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Friends of Maine’s Mountains challenges Maine Audubon’s report that fails to protect Maine’s wildlife from industrial wind turbines  

Credit:  Friends of Maine's Mountains | www.friendsofmainesmountains.org ~~

December 12, 2013 Weld, Maine –  Friends of Maine’s Mountains (FMM), is calling upon the Maine Audubon (MAS) to retract the findings of their recently published report attempting to validate the compatibility of wind power and Maine’s wildlife populations and their habitats.

 

FMM recognizes that the MAS has always held itself to a high standard and has been at the forefront of wildlife advocacy in Maine, but this report clearly falls short of that tradition and is troubling in it’s implications for Maine’s environment.

 

According to FMM, the report, Wind Power & Wildlife in Maine, is deficient in the necessary scientific rigor required to conclude that industrial wind turbines are not detrimental to Maine’s wildlife and their habitats. Specifically, the report’s turbine siting criteria are one-sided and clearly favor the wind developers.

 

FMM encourages MAS to reconcile the large sums of corporate funding they receive annually from the wind industry and to disclose if those donors had any influence on their findings.

 

At the December 4th Falmouth presentation, MAS disclosed that the report did not rely on fieldwork or empirical data to determine mortality rates of birds and bats from turbine collisions. Surprisingly, they did not include any evaluation of mortality rates for migratory birds.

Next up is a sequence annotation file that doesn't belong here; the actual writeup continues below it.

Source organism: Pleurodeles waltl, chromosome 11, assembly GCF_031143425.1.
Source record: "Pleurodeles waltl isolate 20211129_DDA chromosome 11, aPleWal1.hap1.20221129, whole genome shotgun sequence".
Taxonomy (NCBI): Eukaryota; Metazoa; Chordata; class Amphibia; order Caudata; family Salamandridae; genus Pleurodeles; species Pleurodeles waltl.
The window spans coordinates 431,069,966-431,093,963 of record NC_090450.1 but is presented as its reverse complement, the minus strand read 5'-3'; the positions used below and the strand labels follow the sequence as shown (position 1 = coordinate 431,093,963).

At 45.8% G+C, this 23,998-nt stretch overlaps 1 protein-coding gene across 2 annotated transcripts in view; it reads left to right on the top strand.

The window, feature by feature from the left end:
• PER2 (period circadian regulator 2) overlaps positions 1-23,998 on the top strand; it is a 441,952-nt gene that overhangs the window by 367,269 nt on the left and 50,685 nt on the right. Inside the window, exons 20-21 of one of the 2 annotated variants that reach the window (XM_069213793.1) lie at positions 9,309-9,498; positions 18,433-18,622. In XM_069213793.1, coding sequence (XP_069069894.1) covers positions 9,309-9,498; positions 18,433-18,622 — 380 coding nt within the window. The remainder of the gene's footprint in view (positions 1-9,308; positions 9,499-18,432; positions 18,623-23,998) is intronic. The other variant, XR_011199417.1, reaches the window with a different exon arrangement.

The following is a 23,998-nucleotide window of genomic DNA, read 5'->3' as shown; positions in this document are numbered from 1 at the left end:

FMM sees these deficiencies as major red flags that clearly undermine the validity and conclusions of the report. Moreover, nowhere in the MAS report is there a quantification of presumed benefits from wind power. No valid impact/benefit analysis can occur without quantification.

 

Rand Stowell, FMM Founder and Chairman said  The MAS report is troubling and should be withdrawn and re-evaluated. The MAS has an ethical and moral obligation to their members, the people of Maine, and the wildlife they were founded to protect. The conclusions presented to the public in this report are not in keeping with that mandate. MAS needs to rethink its position, open it up to a higher standard of scientific review, and get it right.” 

 

Dr. Rebecca Holberton, Professor of Biology and Ecology at the University of Maine – Orono, an extensively published researcher in the field of bird migration for over a quarter of a century, agreed with FMM’s position on this report:

 

“FMM’s concerns are at the heart of the weaknesses of the MAS report. The report is not a report of actual findings but is a hypothetical model or hypothesis that would need to be tested and confirmed empirically before anyone could accept its validity.  It is troubling that, although the report is replete with disclaimers and acknowledged weakness by the authors themselves regarding the types of information that went into the work and the limitations of any conclusions stemming from it, it has been confidently presented to the public as a tool that would reliably serve as guidelines for siting land-based wind energy development. I’m not aware that during any stage of the project’s development that any effort was made by MAS to bring in biologists from academia, as well as state and federal wildlife agencies for input.